Last year I lead a project to produce a web service that included a lot of tag-type data.
Along with all the major data, like
stories, there were
categories, and a few variations on that theme. A tag is a simple phrase attached to data to help categorize and find it.
Since these tags are really just strings with foreign keys attached, the API gives and recieves them by name instead of using an id which would be traditional. The names make the API simple and transparent.
But I went a little too far. I didn’t know when to stop.
It started with
content_providers. It’s only kind of like a tag. In the database structure, it has just a name and some foreign keys. That’s the same structure as the other tag tables.
But conceptually, it’s very different. It’s an umbrella that much of the rest of the data hangs from.
And there are sub-providers that have a lot more information involved. URL’s, TTL’s, and other configurations. That should have been a clue. But I went ahead and identified
content_providers and the sub-providers by name.
The trouble came to light after the whole thing was built and the product team said “Let’s make the name field editable.” Sounded fine.
But it turns out, when you’re using the name field as an identifier, it’s not fine to make the name field editable.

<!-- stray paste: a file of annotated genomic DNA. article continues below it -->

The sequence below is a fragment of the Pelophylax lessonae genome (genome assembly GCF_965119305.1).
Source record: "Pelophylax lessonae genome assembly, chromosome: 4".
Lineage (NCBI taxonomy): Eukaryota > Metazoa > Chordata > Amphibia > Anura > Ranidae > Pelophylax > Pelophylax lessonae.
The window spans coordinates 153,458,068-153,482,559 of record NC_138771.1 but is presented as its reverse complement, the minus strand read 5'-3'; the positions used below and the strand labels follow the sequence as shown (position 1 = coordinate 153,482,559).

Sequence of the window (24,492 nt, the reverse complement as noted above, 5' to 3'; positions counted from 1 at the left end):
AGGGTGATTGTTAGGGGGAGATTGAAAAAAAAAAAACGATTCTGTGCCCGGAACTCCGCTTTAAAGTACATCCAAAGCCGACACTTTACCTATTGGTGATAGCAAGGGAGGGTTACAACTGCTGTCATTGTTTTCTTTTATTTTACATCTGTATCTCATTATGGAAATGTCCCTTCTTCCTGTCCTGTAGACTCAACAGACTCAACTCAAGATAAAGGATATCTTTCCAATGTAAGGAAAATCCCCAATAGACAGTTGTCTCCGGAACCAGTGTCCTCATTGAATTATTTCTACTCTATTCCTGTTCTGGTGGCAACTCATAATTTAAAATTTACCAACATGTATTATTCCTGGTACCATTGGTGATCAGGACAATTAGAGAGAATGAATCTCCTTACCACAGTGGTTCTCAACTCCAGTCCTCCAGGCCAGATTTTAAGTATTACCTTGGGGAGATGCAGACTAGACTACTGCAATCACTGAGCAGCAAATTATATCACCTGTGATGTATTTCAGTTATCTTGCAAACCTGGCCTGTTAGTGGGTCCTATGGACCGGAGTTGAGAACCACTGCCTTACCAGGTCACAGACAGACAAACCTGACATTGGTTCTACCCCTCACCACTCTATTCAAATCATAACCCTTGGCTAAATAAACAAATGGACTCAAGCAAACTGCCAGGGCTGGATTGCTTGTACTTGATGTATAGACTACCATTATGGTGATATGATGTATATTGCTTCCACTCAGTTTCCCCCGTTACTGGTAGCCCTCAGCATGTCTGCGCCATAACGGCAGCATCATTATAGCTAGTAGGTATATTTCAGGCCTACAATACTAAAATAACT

Suddenly a bunch of operations that stored the old name started failing.
When dealing with real tag-type data, if the client enters a search for a particular tag, any changes in the data should be improvements. The client should now be able to find what they want more easily and more often.
When dealing with real tag-type data, there is no extra configuration that lives with the tag. No baggage.
So I learned something about identifiers. Next time, I’ll have these rules of thumb to know whether I’m really dealing with tags. If I’m not, then I’ll make sure to use some constant identifier.
There is a middle-ground. For these structures that are tag-like but have baggage and might need to change their names, the best identifier is a slug.
A slug is a string identifier based on the name of the item.
this-is-an-example. It’s easy to read and it doesn’t change, even if the name does.
A slug doesn’t make sense for real tags. They are their names.
A slug might not make sense for a post. Maybe a regular integer id makes sense there.
A slug makes perfect sense for that middle ground.